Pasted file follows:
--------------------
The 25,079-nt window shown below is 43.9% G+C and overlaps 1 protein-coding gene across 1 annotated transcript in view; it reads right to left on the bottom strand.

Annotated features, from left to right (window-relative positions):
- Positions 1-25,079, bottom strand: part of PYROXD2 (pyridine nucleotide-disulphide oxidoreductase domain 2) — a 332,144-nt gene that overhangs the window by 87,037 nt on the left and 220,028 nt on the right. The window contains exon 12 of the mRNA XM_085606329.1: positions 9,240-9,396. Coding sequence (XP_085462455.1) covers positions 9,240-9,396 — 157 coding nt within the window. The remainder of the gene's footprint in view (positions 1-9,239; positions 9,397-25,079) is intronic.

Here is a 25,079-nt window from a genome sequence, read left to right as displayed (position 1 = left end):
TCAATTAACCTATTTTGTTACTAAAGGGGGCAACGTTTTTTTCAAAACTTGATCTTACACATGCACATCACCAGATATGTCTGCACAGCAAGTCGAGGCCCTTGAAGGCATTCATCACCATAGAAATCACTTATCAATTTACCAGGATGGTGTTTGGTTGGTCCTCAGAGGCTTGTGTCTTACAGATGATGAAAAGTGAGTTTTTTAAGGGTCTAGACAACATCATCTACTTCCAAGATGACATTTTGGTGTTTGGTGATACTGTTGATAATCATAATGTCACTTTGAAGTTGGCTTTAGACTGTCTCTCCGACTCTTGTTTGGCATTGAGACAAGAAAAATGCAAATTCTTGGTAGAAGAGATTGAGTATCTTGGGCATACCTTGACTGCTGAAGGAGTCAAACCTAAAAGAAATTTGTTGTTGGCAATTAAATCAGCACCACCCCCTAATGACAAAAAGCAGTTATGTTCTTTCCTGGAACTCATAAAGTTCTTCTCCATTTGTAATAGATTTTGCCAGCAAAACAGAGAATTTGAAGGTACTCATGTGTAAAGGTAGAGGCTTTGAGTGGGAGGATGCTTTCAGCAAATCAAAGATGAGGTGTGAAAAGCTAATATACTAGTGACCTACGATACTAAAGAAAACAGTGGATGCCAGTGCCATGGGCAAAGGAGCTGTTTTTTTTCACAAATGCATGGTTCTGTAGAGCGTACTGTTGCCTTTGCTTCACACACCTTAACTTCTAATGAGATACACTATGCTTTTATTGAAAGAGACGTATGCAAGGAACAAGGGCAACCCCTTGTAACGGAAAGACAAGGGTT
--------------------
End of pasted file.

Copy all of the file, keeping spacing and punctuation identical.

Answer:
The 25,079-nt window shown below is 43.9% G+C and overlaps 1 protein-coding gene across 1 annotated transcript in view; it reads right to left on the bottom strand.

Annotated features, from left to right (window-relative positions):
- Positions 1-25,079, bottom strand: part of PYROXD2 (pyridine nucleotide-disulphide oxidoreductase domain 2) — a 332,144-nt gene that overhangs the window by 87,037 nt on the left and 220,028 nt on the right. The window contains exon 12 of the mRNA XM_085606329.1: positions 9,240-9,396. Coding sequence (XP_085462455.1) covers positions 9,240-9,396 — 157 coding nt within the window. The remainder of the gene's footprint in view (positions 1-9,239; positions 9,397-25,079) is intronic.

Here is a 25,079-nt window from a genome sequence, read left to right as displayed (position 1 = left end):
TCAATTAACCTATTTTGTTACTAAAGGGGGCAACGTTTTTTTCAAAACTTGATCTTACACATGCACATCACCAGATATGTCTGCACAGCAAGTCGAGGCCCTTGAAGGCATTCATCACCATAGAAATCACTTATCAATTTACCAGGATGGTGTTTGGTTGGTCCTCAGAGGCTTGTGTCTTACAGATGATGAAAAGTGAGTTTTTTAAGGGTCTAGACAACATCATCTACTTCCAAGATGACATTTTGGTGTTTGGTGATACTGTTGATAATCATAATGTCACTTTGAAGTTGGCTTTAGACTGTCTCTCCGACTCTTGTTTGGCATTGAGACAAGAAAAATGCAAATTCTTGGTAGAAGAGATTGAGTATCTTGGGCATACCTTGACTGCTGAAGGAGTCAAACCTAAAAGAAATTTGTTGTTGGCAATTAAATCAGCACCACCCCCTAATGACAAAAAGCAGTTATGTTCTTTCCTGGAACTCATAAAGTTCTTCTCCATTTGTAATAGATTTTGCCAGCAAAACAGAGAATTTGAAGGTACTCATGTGTAAAGGTAGAGGCTTTGAGTGGGAGGATGCTTTCAGCAAATCAAAGATGAGGTGTGAAAAGCTAATATACTAGTGACCTACGATACTAAAGAAAACAGTGGATGCCAGTGCCATGGGCAAAGGAGCTGTTTTTTTTCACAAATGCATGGTTCTGTAGAGCGTACTGTTGCCTTTGCTTCACACACCTTAACTTCTAATGAGATACACTATGCTTTTATTGAAAGAGACGTATGCAAGGAACAAGGGCAACCCCTTGTAACGGAAAGACAAGGGTT